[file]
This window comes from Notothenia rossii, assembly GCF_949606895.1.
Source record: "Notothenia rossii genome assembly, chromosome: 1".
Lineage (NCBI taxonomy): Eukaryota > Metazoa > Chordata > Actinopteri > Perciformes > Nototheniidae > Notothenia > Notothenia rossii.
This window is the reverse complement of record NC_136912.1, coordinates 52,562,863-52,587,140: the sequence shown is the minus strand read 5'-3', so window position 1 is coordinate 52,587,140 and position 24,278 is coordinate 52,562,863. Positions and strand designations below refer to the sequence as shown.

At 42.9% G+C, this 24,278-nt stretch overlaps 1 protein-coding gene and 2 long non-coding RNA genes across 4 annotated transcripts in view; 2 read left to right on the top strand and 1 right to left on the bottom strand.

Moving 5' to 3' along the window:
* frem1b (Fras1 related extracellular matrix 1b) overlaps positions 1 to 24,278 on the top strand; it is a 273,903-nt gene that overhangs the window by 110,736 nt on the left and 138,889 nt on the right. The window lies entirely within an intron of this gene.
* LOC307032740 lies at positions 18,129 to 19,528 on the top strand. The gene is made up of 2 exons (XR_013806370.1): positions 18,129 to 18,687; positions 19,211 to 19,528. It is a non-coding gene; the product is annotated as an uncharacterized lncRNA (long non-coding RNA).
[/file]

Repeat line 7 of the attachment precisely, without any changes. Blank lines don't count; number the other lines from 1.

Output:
* frem1b (Fras1 related extracellular matrix 1b) overlaps positions 1 to 24,278 on the top strand; it is a 273,903-nt gene that overhangs the window by 110,736 nt on the left and 138,889 nt on the right. The window lies entirely within an intron of this gene.